Scotty McLennan

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Scotty McLennan
Scotty.McLennan.jpg
Rev. Scotty McLennan
Born William L. McLennan, Jr.
(1948-11-21) November 21, 1948 (age 65)
Chicago, Illinois, U.S.
Residence Palo Alto, California
Citizenship American
Alma mater Yale University (BA)
Harvard University (J.D.)
Harvard University (MDiv)
Occupation author, minister, lawyer
Years active 1975—present
Employer Stanford University
Known for author, public speaker, Dean for Religious Life at Stanford University
Religion Unitarian Universalist
Spouse(s) Ellen S McLennan (1981–present)
Children Will, Dan
Awards The Rabbi Martin Katzenstein Award
Gandhi, King, Ikeda Award
Website
http://www.scottymclennan.com

The Reverend William L. McLennan, Jr. — better known as "Scotty McLennan" — was born on November 21, 1948, son of William L. McLennan and Alice Polk Warner (and the grandson of Donald R. McLennan, who co-founded Marsh & McLennan). He is an ordained minister, lawyer, professor, published author, public speaker and senior administrator at Stanford University in Stanford, California. Since January 1, 2001, McLennan has been the Dean for Religious Life at Stanford University, where he oversees campus-wide religious affairs and supervises over 30 university student groups that constitute the Stanford Associated Religions, is the minister of Stanford Memorial Church, and teaches undergraduate and Graduate School of Business courses.

Early life and education[edit]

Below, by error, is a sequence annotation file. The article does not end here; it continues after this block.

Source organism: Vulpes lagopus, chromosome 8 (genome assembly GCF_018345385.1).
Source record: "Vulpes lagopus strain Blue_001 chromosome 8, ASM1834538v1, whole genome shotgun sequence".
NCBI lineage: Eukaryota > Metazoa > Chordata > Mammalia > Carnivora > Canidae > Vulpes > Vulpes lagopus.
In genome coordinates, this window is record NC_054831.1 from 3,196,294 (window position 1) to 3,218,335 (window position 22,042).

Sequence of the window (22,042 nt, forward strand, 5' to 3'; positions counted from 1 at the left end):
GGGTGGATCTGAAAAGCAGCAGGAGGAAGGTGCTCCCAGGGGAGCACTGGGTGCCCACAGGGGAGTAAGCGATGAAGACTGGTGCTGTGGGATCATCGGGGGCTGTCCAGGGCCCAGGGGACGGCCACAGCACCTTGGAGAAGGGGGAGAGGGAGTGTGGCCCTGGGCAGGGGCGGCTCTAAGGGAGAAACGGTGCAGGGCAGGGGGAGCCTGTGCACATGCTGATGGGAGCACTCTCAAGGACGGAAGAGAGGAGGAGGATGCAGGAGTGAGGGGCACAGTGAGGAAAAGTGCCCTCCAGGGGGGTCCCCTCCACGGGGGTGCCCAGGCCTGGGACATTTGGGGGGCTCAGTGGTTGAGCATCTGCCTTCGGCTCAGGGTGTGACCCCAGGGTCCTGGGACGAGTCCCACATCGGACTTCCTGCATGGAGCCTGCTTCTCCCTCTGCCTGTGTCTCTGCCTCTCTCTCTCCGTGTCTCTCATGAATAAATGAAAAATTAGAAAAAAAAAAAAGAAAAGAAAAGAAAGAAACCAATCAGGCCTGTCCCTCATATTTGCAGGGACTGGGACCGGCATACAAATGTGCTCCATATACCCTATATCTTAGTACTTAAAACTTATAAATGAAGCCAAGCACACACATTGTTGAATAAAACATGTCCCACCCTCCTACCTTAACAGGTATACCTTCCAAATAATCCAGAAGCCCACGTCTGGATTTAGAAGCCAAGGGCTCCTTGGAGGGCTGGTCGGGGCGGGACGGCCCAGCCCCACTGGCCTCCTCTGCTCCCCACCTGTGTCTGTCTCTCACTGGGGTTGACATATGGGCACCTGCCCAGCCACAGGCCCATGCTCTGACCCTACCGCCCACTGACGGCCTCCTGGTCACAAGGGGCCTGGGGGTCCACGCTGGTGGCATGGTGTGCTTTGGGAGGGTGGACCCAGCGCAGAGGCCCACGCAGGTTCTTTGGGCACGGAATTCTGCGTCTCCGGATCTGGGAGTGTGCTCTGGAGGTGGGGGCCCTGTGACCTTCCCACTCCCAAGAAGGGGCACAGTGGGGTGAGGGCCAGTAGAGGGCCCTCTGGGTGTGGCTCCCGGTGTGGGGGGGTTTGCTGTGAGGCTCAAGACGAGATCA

Originally from Lake Forest, Illinois, McLennan attended the Hotchkiss School in Connecticut. In 1970, he received his BA degree (Magna Cum Laude and Phi Beta Kappa) from Yale University, where he was a member of the Wolf's Head Society. Along with former Yale Chaplain and McLennan's mentor William Sloane Coffin,[1] McLennan is the real-life inspiration for the Doonesbury cartoon character Reverend Scot Sloan in his college roommate Garry Trudeau's Pulitzer Prize-winning comic strip,[2] which also was adapted into a film and nominated for an Academy Award for Best Animated Short Film. [3]

His senior year at Yale, McLennan was chosen to be a "Scholar of the House", whereby he was exempt from attending class in order to focus the year on scholarly research. For his graduate education, he earned both Master of Divinity and Juris Doctor degrees cum laude from Harvard Divinity and Law Schools respectively in 1975.

Career[edit]

He was ordained in 1975 as a Unitarian Universalist minister (and is a Unitarian Universalist Christian), and admitted to the Massachusetts bar in 1975. After practicing church-sponsored poverty law in a low-income region of Boston for nearly ten years and founding the Unitarian Universalist Legal Ministry, he was appointed University Chaplain at Tufts University in Massachusetts, serving from 1984 to 2000, and senior lecturer at Harvard Business School, serving from 1988 to 2000.[4]